Fund manager BetaShares has launched a fund that gives investors exposure to floating-rate notes issued by banks, with a pitch to investors that the fund will capture any upside when interest rates start to rise again.
The BetaShares Australian Bank Senior Floating Rate Bond ETF has been set up with the objective of tracking the performance of the Solactive Australian Bank Senior Floating Rate Bond Index, which is made up of the largest and most liquid floating rate bonds issued by Australian banks.
The bonds in the Solactive index are senior unsecured debt obligations of the debt issuer.
The fund is an exchange traded fund listed on the Australian Securities Exchange.
BetaShares says it expects the fund’s monthly payments to exceed the income paid on cash and short-dated term deposits, without the requirement to lock up capital. Because it is exposed to floating-rate securities, income will rise as interest rates rise.
At May 31, the fund’s running yield was 2.87 per cent. The management fee is 19 basis points and fund expenses are expected to be an additional three basis points.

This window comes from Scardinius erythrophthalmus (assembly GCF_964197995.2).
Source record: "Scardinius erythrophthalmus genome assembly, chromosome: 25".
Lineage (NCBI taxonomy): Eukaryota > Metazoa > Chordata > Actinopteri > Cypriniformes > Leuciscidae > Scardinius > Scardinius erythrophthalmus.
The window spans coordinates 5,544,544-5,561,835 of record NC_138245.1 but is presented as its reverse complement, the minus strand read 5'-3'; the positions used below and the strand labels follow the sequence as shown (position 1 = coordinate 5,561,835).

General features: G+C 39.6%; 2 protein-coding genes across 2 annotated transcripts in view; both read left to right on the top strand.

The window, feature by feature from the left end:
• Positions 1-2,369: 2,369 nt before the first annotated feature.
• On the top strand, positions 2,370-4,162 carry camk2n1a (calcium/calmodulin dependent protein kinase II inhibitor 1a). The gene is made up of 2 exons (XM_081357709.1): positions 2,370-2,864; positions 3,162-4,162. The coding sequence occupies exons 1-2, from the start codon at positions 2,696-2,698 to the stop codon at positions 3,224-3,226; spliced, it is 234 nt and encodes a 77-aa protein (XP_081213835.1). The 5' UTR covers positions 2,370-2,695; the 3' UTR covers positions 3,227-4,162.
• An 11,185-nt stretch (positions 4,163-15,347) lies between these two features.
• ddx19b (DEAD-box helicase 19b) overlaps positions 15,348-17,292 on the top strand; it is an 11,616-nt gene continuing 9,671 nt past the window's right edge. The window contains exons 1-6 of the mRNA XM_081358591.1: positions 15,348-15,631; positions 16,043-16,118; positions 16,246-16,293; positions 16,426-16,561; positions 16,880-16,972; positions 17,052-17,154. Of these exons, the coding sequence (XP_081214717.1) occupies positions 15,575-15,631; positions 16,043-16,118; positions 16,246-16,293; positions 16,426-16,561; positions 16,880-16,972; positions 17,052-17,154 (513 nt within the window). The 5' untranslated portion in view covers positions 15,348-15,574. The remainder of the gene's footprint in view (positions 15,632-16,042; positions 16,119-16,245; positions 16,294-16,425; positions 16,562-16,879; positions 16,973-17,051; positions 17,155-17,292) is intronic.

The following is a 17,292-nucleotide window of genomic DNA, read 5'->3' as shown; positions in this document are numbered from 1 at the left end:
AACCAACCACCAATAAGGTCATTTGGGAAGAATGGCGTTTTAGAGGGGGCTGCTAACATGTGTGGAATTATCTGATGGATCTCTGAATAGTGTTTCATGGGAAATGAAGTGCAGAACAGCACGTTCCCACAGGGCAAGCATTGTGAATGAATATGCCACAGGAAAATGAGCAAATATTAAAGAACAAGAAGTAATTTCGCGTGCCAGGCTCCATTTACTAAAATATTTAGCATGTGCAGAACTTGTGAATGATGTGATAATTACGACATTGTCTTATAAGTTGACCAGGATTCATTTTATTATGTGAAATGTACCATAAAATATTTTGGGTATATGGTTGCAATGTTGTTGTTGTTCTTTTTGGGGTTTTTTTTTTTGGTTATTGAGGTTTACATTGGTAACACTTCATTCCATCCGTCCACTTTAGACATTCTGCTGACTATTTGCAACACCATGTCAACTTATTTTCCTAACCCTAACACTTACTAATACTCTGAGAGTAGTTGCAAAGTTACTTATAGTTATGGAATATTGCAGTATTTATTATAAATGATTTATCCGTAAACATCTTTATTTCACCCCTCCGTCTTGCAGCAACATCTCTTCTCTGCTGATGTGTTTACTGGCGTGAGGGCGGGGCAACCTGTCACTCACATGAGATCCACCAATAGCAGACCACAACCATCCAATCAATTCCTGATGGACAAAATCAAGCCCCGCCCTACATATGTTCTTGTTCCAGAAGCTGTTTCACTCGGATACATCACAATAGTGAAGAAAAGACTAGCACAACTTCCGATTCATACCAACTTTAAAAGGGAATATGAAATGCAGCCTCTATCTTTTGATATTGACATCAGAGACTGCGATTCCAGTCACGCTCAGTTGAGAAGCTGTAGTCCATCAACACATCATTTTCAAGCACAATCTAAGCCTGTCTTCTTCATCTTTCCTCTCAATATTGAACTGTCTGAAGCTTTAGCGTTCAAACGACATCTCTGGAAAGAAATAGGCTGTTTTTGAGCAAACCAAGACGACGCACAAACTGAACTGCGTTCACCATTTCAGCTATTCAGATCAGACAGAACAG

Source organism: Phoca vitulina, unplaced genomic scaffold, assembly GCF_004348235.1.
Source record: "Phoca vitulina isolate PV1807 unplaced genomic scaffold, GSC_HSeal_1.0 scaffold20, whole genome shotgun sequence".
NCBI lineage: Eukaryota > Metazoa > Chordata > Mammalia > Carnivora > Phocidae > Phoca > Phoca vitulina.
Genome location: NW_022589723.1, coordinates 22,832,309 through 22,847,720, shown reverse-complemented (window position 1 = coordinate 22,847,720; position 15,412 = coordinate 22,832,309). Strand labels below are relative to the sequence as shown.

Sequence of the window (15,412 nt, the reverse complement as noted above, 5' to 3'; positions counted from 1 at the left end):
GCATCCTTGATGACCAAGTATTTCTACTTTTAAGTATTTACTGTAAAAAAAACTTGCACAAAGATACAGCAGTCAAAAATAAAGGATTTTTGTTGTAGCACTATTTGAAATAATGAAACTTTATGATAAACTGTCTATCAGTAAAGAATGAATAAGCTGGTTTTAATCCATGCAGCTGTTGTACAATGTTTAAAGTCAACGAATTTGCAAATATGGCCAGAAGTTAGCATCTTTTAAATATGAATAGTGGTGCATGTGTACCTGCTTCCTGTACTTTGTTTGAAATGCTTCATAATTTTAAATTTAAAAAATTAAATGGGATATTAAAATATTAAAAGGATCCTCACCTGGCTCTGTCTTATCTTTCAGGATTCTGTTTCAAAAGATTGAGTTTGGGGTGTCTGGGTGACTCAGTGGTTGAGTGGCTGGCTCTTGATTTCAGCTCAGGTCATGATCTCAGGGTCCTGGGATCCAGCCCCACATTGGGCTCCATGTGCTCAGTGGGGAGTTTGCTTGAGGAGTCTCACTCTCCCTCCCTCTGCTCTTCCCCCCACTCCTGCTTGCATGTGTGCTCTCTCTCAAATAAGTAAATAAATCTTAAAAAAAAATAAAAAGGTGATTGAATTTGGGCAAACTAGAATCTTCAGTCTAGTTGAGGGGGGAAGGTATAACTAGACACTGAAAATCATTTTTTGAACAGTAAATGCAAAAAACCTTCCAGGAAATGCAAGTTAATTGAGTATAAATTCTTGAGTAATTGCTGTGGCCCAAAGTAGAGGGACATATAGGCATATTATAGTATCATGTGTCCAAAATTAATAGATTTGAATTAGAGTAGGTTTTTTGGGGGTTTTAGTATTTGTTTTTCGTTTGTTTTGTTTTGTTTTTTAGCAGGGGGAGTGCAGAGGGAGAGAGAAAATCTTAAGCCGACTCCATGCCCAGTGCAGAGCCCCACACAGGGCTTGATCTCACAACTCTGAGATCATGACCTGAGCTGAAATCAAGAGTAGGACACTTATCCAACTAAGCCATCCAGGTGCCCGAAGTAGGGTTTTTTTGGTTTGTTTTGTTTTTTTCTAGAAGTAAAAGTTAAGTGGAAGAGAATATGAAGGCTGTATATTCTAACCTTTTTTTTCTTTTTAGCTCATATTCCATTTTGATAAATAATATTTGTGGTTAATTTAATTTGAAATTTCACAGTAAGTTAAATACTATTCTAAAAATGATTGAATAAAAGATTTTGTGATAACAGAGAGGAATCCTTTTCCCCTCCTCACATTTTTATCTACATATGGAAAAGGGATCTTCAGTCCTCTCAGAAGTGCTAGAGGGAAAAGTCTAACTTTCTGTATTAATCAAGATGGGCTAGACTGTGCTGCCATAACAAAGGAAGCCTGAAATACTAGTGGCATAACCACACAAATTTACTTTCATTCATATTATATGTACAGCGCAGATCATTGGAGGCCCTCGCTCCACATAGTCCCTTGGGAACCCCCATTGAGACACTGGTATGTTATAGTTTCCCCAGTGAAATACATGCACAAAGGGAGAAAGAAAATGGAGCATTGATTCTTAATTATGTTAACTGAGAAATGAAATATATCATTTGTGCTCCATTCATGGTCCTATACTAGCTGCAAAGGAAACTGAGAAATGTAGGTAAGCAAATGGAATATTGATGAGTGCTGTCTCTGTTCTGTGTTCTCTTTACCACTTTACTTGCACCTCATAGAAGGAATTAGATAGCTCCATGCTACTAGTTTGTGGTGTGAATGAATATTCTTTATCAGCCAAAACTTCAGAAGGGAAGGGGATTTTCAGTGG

BetaShares managing director Alex Vynokur says: “In the current environment of historically low interest rates we believe the case for investing in floating rate bonds is very compelling.
“In the United States, the Federal Reserve has raised interest rates twice in the past six months in an effort to return monetary policy to a more normal footing. In Australia, the last increase in the cash rate by the Reserve Bank was in November 2010.
“Australian investors now have access to an ETF that can be expected to deliver an increased total return, rather than decreased, during rising interest rate periods.”
A floating-rate bond (also called a floating-rate note) is a debt security that pays interest (or a coupon) linked to a variable reference rate – usually the bank bill swap rate. The coupon is set at a margin over the reference rate.
A floating-rate can pay a different amount at each payment date, depending on the movement of the reference rate.
An investor’s return from holding a floating-rate bond will also be affected by changes in the market price of the bonds, which are traded in the wholesale fixed income market. Changes in bond prices may result in a loss of value of the fund’s units.
Eighty per cent of the securities in the portfolio are bonds issued by the major banks – all rated AA-. Other issuers in the portfolio include Suncorp, Bendigo and Adelaide bank, Bank of Queensland, AMP Bank and Macquarie Bank. All securities are rated investment grade.